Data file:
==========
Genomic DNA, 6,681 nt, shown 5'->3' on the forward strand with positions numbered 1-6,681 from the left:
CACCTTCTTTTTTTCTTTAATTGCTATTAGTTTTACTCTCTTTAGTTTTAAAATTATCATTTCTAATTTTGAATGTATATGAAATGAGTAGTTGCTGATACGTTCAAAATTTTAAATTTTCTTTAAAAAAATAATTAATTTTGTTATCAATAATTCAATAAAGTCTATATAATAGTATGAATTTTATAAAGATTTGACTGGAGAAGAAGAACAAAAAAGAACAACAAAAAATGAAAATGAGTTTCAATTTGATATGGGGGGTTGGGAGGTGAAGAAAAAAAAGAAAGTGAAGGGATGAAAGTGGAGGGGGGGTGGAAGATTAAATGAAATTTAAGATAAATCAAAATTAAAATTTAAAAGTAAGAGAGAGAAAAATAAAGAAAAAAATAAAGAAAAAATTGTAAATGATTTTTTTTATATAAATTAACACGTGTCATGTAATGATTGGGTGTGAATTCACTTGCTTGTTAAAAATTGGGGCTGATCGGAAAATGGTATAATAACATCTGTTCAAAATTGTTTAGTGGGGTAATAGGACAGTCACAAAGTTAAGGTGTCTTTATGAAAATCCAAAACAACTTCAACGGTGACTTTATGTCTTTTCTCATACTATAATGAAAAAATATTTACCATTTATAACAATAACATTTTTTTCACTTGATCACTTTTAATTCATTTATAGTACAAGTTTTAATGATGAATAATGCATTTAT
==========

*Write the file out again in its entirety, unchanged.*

Genomic DNA, 6,681 nt, shown 5'->3' on the forward strand with positions numbered 1-6,681 from the left:
CACCTTCTTTTTTTCTTTAATTGCTATTAGTTTTACTCTCTTTAGTTTTAAAATTATCATTTCTAATTTTGAATGTATATGAAATGAGTAGTTGCTGATACGTTCAAAATTTTAAATTTTCTTTAAAAAAATAATTAATTTTGTTATCAATAATTCAATAAAGTCTATATAATAGTATGAATTTTATAAAGATTTGACTGGAGAAGAAGAACAAAAAAGAACAACAAAAAATGAAAATGAGTTTCAATTTGATATGGGGGGTTGGGAGGTGAAGAAAAAAAAGAAAGTGAAGGGATGAAAGTGGAGGGGGGGTGGAAGATTAAATGAAATTTAAGATAAATCAAAATTAAAATTTAAAAGTAAGAGAGAGAAAAATAAAGAAAAAAATAAAGAAAAAATTGTAAATGATTTTTTTTATATAAATTAACACGTGTCATGTAATGATTGGGTGTGAATTCACTTGCTTGTTAAAAATTGGGGCTGATCGGAAAATGGTATAATAACATCTGTTCAAAATTGTTTAGTGGGGTAATAGGACAGTCACAAAGTTAAGGTGTCTTTATGAAAATCCAAAACAACTTCAACGGTGACTTTATGTCTTTTCTCATACTATAATGAAAAAATATTTACCATTTATAACAATAACATTTTTTTCACTTGATCACTTTTAATTCATTTATAGTACAAGTTTTAATGATGAATAATGCATTTAT